My biggest weakness is character, which coincidentally, my super-talented wife Danah is great at. So Danah helps me bore down into the character motivations, their pasts, their weaknesses, etc.
When you’ve found your inspiration for your stories for your novels, do you outline it all the way through, or just wing it and see what happens?

I do both. Earlier in my writing career, I was all about just winging it, but now I try to outline a bit more as I go along — I do NOT outline the entire thing in the beginning, as that would prove nearly impossible for me; plus, I’d hate going for possibly weeks without writing while I just outlined.

But I think it’s important for writers to know that they should just do what’s most comfortable for them. It can work both ways.

Authenticity is real important in the kind of novels you write, especially “Sold Out.” Have you gotten any feedback from former Marines, even former (or current) Marine snipers? I’d be curious if anyone has read it and said, “Yeah, he got it right.”

Absolutely! I had personally fired nearly every weapon described in “Sold Out,” and I consulted with two Marine Snipers on the scenes in which a sniper rifle is used. I then followed that up by having some other Marines beta read it — accuracy in books is as important as accuracy in gun fights!

Some writers find writing plot to be difficult, or character development difficult. Why do you find writing characters a weakness?

I wish I knew. I think some people just get others better. (My wife being the perfect example of that.; She can read people better than anyone that I know.)

I have found in recent years that it’s easier to loosely base a character on someone you know than it is to build one from scratch on just a sheet of paper. And I’ve also — thankfully — vastly improved my skills in this area, just by studying plenty of writing books.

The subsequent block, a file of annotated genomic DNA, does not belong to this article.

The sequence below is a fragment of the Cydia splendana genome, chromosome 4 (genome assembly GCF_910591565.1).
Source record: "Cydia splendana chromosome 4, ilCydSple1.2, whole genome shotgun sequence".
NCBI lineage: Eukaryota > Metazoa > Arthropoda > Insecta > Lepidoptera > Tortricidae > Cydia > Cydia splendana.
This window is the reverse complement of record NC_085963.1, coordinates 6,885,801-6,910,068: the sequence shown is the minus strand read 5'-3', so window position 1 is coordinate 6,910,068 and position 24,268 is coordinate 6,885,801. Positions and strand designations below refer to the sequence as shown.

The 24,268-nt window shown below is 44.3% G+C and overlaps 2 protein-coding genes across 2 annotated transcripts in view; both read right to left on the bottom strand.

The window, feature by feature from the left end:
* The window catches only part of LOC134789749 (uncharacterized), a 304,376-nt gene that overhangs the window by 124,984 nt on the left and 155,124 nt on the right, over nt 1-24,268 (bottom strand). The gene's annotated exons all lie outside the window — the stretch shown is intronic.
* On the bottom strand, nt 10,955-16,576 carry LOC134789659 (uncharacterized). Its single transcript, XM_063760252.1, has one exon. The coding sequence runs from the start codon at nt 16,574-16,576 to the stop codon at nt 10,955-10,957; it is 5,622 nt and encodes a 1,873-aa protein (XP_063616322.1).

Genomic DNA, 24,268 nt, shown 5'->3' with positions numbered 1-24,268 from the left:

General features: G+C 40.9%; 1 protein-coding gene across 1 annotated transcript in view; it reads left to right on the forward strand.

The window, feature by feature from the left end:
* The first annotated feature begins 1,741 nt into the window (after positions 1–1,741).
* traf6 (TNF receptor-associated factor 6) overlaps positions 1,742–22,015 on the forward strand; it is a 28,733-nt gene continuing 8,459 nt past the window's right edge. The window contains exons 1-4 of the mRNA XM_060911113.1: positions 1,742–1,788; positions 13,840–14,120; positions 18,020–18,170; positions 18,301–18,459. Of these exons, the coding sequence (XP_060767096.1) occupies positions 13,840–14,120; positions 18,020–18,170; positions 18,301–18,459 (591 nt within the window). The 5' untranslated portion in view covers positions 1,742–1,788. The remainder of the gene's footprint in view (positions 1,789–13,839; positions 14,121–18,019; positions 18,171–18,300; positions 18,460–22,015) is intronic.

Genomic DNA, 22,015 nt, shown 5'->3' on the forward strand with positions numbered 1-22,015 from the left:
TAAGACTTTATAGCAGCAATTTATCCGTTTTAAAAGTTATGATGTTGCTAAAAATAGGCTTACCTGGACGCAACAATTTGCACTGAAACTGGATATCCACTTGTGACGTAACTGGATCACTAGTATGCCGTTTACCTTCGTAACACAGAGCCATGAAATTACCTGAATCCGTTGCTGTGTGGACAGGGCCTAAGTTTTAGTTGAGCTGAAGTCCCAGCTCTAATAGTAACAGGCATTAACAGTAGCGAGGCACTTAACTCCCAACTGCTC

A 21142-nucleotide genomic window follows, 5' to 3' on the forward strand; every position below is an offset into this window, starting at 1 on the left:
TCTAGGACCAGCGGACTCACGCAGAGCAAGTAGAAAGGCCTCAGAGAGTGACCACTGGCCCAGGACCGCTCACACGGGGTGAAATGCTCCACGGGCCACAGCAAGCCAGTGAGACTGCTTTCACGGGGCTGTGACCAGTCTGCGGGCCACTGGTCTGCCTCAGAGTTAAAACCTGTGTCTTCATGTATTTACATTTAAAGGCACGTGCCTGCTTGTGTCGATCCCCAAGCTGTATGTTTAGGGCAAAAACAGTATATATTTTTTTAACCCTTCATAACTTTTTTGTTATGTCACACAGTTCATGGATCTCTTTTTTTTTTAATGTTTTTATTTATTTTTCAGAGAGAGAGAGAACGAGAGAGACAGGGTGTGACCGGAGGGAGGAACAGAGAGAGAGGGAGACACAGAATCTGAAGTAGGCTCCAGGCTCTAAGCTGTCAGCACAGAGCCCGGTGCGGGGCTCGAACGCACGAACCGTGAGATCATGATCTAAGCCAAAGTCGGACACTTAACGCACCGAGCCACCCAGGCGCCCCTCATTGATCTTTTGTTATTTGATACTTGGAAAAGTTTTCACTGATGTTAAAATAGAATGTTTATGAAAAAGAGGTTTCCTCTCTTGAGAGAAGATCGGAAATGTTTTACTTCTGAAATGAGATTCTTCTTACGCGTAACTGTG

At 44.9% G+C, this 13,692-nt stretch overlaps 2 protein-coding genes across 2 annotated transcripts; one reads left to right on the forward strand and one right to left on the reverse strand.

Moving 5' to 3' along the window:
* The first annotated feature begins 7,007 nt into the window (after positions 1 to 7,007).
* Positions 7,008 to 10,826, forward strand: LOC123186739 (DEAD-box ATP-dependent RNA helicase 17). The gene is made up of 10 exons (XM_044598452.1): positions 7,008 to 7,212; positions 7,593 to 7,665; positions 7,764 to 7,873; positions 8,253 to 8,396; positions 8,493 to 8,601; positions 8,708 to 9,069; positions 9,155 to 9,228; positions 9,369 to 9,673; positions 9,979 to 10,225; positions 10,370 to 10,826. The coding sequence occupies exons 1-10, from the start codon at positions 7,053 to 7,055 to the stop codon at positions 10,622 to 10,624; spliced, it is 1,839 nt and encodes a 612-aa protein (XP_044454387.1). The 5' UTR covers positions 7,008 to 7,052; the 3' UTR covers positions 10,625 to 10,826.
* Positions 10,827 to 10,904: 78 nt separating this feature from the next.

Not only are you a former Marine and a published author, but you’re also a newspaper publisher. What prompted you to start your own newspaper? How’s being the publisher of a newspaper treating you these days?

I had worked at a small weekly newspaper after college. I loved how tenacious and tough that paper was, so when I moved to work for a daily newspaper, I always found myself missing that weekly pace to news. With a daily newspaper, you have to rush from breaking news story to breaking news story.

With a weekly, you’re not as focused on breaking news and can take the time to get the full story.

And being a publisher treats me well these days. We have a great product and incredibly talented staff. It never ceases to amaze me how much talent there is out there, just waiting to be given a chance and show off their skills.
What else are you working on these days? A follow-up to either of your novels? A new novel?

I plan to write sequels to both“Little Man” and “Sold Out.” I’ve started both and I’m trying to focus on finishing “Sold Out,” but I struggle to stay focused. Besides characters, a great weakness of mine is staying focused on my current work in progress. (For instance, I’ve worked on four different novels since finishing “Sold Out,” something I know I shouldn’t do… But as I said, my problem isn’t coming up with ideas. It’s staying excited and focused on whatever I’m working on.)
What’s the hardest part of writing for you? (For example, not enough time? Staying focused? Bouncing from ideas to ideas?)

It’s changed for me. Before I got my first novel done, the hardest part of writing was that doubt that ate at me, wondering whether I could finish one. (After all, I’d started nearly 30 and never finished one before the story fizzled out or came to a crashing dead end.)

And then after the euphoria passes of finally finishing one, you gain some confidence, which is great. And for me, I tackled the second one with great energy. But at some point, you also lose some motivation. After all, you hit your goal. You’re an author. You spent decades trying to reach that goal, and you finally crested the peak.

At that point, you have nothing to prove. Your critical “friends” no longer laugh at you and you feel proud. And I think for most, once you’ve hit this level, you’ve got to do a real gut check. You’re no longer a wannabe, but you’re also about a light year away from being as famous as whoever your favorite author is. So, you’ve got to look in the mirror and decide whether you’re willing to go after that next peak. Yeah, sure, you’ve got confidence and more skill, but it’s a bit daunting to see that next peak is just as high (if not higher).